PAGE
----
"I do not like to assume things about people."
Translation:Jag tycker inte om att förutsätta saker om människor.
Surely "assume" would be properly translated as "anta"? In the mark all the correct answers question, "förutsätta" was used. However "förutsätta" I would usually translate as "presume". There's a subtle difference between the words.
Det tycker jag inte, de flesta skulle inte vara rädda för att säga grejor framför chefen nu förtiden.
But it's still very colloquial in a way I won't consider worthy of inclusion here. The normal plural grejer is included though.
grejer / grejor uttalas likadant, är samma böjnings form och allt, förstår inte varför det inte är inkluderat.
Emil I rather enjoy reading Swedish in the discussions. It's great exercise, and I hope that such activity is not discouraged/forbidden.
Ok, final word is as here goes. As I have already stated, to my native eyes there is a distinction in style between grejer and grejor that puts grejor on the far side of the border of inclusion in the course. Learners should learn grejer This is an opinion shared by my co-contributors as well.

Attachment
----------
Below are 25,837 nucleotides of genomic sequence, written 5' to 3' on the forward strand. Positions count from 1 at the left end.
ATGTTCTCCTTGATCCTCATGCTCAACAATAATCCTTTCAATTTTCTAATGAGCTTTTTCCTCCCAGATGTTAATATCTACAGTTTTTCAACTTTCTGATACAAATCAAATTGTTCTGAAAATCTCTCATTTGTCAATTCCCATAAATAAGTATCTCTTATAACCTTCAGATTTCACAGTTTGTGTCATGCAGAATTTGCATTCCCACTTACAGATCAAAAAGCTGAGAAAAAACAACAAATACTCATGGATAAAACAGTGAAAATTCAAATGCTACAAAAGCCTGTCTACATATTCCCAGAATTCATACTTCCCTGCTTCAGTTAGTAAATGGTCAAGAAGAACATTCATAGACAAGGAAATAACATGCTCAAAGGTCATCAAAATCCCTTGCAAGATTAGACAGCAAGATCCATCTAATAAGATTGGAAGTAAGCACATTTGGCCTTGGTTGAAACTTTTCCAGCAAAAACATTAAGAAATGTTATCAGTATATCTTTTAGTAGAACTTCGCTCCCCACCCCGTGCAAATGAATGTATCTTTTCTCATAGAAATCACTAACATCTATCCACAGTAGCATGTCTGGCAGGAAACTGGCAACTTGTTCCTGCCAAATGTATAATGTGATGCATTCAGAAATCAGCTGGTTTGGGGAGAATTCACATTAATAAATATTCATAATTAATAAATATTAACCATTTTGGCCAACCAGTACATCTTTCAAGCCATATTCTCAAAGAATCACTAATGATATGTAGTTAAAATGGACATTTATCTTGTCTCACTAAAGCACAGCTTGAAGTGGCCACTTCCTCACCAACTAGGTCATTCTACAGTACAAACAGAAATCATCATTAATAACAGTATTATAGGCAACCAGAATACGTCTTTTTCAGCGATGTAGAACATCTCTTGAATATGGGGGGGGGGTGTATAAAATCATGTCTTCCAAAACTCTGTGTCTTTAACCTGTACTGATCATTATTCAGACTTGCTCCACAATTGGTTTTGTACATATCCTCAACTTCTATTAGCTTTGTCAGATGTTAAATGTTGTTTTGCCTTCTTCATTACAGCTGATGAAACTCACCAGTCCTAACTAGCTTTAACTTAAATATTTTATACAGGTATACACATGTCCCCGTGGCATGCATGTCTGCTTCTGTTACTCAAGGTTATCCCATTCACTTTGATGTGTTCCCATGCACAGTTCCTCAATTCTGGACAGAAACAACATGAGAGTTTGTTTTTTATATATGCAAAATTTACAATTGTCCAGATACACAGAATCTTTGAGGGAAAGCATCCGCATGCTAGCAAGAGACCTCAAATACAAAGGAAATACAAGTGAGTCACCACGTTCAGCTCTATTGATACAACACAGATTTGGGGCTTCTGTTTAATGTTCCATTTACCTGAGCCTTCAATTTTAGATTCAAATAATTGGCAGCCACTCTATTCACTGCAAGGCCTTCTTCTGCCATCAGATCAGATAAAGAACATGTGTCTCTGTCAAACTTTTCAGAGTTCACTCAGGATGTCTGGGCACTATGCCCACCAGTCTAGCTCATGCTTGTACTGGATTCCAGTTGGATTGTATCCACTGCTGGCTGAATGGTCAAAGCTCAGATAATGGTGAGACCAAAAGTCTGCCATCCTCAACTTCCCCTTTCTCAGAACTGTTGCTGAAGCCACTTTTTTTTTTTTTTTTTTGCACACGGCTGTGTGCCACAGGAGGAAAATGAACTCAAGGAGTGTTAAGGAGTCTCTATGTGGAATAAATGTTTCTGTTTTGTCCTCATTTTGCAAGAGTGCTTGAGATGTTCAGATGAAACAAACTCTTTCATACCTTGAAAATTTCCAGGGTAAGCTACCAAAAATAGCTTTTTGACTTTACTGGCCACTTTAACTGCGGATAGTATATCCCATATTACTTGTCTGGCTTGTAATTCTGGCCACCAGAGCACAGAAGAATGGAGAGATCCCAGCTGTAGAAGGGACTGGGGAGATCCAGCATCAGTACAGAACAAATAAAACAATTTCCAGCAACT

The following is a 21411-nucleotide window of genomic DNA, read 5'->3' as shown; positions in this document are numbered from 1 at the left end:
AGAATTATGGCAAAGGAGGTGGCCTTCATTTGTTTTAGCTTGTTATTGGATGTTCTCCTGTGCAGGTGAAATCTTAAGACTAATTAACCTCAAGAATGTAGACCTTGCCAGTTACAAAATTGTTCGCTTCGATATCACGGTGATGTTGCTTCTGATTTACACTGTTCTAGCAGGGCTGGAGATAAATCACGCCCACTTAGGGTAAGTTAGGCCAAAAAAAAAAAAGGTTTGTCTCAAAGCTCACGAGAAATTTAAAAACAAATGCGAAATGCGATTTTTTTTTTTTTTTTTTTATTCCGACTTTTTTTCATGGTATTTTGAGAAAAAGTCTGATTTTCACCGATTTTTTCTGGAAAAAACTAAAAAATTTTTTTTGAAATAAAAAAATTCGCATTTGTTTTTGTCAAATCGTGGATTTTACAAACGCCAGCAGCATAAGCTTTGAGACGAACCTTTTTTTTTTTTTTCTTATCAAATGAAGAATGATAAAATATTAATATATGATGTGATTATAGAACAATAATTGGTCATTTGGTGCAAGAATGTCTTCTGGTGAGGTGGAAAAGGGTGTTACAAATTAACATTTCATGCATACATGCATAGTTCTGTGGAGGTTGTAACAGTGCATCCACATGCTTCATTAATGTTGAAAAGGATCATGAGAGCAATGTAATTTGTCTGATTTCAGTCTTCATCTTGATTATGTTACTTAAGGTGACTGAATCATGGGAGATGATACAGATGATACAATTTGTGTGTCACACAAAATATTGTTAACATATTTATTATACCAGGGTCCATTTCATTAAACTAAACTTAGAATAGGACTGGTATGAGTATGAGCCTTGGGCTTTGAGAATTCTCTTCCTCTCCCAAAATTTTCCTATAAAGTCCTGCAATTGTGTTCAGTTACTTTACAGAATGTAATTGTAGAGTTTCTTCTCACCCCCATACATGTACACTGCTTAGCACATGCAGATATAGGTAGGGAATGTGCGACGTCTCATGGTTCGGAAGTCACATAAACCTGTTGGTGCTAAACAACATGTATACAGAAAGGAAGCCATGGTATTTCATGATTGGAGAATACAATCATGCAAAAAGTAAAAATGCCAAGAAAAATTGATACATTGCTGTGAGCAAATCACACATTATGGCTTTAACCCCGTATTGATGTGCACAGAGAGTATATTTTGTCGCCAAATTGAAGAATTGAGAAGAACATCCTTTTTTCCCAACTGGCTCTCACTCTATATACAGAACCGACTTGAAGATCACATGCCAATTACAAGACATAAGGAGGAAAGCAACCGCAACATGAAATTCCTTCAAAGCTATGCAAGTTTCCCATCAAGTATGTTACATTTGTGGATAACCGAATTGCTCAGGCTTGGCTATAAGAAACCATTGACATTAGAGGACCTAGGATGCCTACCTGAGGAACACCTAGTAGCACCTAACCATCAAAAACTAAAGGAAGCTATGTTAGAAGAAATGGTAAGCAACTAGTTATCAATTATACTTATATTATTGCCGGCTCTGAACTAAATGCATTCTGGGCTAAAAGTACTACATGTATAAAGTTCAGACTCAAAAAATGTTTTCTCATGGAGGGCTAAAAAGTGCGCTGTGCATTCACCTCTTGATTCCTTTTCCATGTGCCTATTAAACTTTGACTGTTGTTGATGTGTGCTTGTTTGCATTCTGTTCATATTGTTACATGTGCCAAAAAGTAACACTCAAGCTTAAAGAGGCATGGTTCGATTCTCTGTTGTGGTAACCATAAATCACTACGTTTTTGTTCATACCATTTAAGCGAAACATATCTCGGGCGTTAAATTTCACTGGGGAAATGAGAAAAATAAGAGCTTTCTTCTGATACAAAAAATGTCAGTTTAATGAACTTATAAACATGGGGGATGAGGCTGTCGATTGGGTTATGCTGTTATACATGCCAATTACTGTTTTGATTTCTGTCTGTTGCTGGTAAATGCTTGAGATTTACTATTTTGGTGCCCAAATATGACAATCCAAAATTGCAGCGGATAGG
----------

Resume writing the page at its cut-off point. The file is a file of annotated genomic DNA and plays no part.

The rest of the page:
Furthermore, please stick to using English in the forums to the best of your abilities, to make discussions accessible for other learners too.
I hope this helps to explain why we choose to do it the way we do. Happy learning!
This is a general question about pronunciation. However hard I listen, I cannot tell if the "g" is pronounced on "jag". Mostly, I hear no ending, but sometimes, it seems to be there. Which is it? And is "dag" similar? I'm afraid I never actually hear a real person speak the language.
Speaking slowly and enunciating (which nobody ever does outside of language classes!), the "g" is audible. In general speech it gets left off altogether. At least that is my impression living amongst Swedes!
Try listening to stuff on SVTplay.se if you want more practice listening to native speakers.